Press Release

Student Navigators Drive Mars Rover Testbed

By SpaceRef Editor
March 7, 2002
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Intense discussion, various viewpoints, chairs being scooted around,
slightly raised voices, and eventual consensus: just a typical meeting of
scientists in the lab; in this case a rover lab at NASA’s Jet Propulsion
Laboratory.


The difference, though, was that this group was composed of students from
four countries around the world who were planning simulated scientific tasks
for exploring the surface of Mars. One of the targets they chose for
analysis was a rock that they nicknamed "Pebbles." Only this rock isn’t on
the red planet; it is located in the JPL Mars Yard, an outdoor test facility
that approximates Mars terrain located away from the rover lab. And after
the mission, the students were able to visit "Mars" and actually see the
rover used to conduct the exercise and "Mars rocks".


Student navigators selected by The Planetary Society as part of their Red
Rover Goes to Mars program recently visited JPL to participate in a
simulated mission operations exercise. They were able to experience the
drama and excitement of a mission to Mars "up close and personal," as do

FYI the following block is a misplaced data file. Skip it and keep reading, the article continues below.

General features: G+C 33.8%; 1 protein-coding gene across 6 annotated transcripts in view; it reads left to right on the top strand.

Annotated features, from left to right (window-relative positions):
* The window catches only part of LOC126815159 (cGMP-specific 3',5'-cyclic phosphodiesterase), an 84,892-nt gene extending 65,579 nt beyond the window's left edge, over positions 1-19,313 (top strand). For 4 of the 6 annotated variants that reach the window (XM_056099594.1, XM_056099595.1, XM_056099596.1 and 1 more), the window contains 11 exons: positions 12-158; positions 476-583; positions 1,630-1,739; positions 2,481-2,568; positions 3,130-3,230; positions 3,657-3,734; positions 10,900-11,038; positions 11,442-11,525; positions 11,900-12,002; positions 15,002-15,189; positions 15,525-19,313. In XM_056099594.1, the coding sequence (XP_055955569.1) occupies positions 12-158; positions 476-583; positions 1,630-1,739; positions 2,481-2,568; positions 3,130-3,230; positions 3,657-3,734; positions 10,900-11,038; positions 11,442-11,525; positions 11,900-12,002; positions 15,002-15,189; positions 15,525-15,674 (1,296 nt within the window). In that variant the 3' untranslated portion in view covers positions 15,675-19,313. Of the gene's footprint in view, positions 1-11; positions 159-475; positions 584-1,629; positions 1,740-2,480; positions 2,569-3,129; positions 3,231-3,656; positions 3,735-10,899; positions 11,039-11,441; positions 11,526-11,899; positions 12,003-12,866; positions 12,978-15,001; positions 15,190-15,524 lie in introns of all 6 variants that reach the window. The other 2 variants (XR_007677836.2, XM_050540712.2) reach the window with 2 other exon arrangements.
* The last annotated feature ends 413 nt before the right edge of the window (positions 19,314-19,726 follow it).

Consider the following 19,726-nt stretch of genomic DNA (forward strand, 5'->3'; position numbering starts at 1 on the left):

scientists and other mission team members currently preparing for the 2003
Mars Exploration Rovers mission.


From a simulated mission control room, the students put the Field Integrated
Design and Operations (FIDO) robotic rover through its paces in the JPL Mars
Yard. Operations focused on short distance driving, trenching into soil
using a FIDO wheel and taking images using a camera on the FIDO robotic arm.
Students were able to participate in the process of characterizing exposed
sediments using imaging and spectroscopy. Using training prepared by The
Planetary Society, students had previously studied physics and geology and
participated in on-line exercises to prepare them to interpret what they
would see through the rover’s sensors.


"It was interesting," said Dr. Eddie Tunstel, FIDO lead engineer and JPL
point-of-contact for the visit. "The discussions were conducted just as
rover mission scientists do here when planning tasks. Their enthusiasm is
great – I noticed many members of the FIDO team dropping by just to observe
the exercise."


On the first day of their three-day visit, students and their parents toured
JPL. The second day was taken up with an intensive short course on using
JPL’s software used for remotely commanding FIDO. The third day was devoted
to the simulated mission.


Science planning and execution was led by Dr. Bob Anderson, scientist for
the rock abrasion tool on an upcoming rover mission, acting as flight
manager, and Dr. Ashitey Trebi-Ollennu, mission planner and FIDO control
systems engineer. Rover operations engineer Dr. Mark Powell, mission
uplink/downlink lead, kept very busy building command sequences for the
rover in response to students’ decisions about what they wanted to study and
noted that they were easy to train in using the software.


The JPL team kept the mission planning discussion on course, reminding the
student navigators of time and software/hardware constraints. They provided
guidance for potential science targets, but let the students make the
decisions on the scientific focus.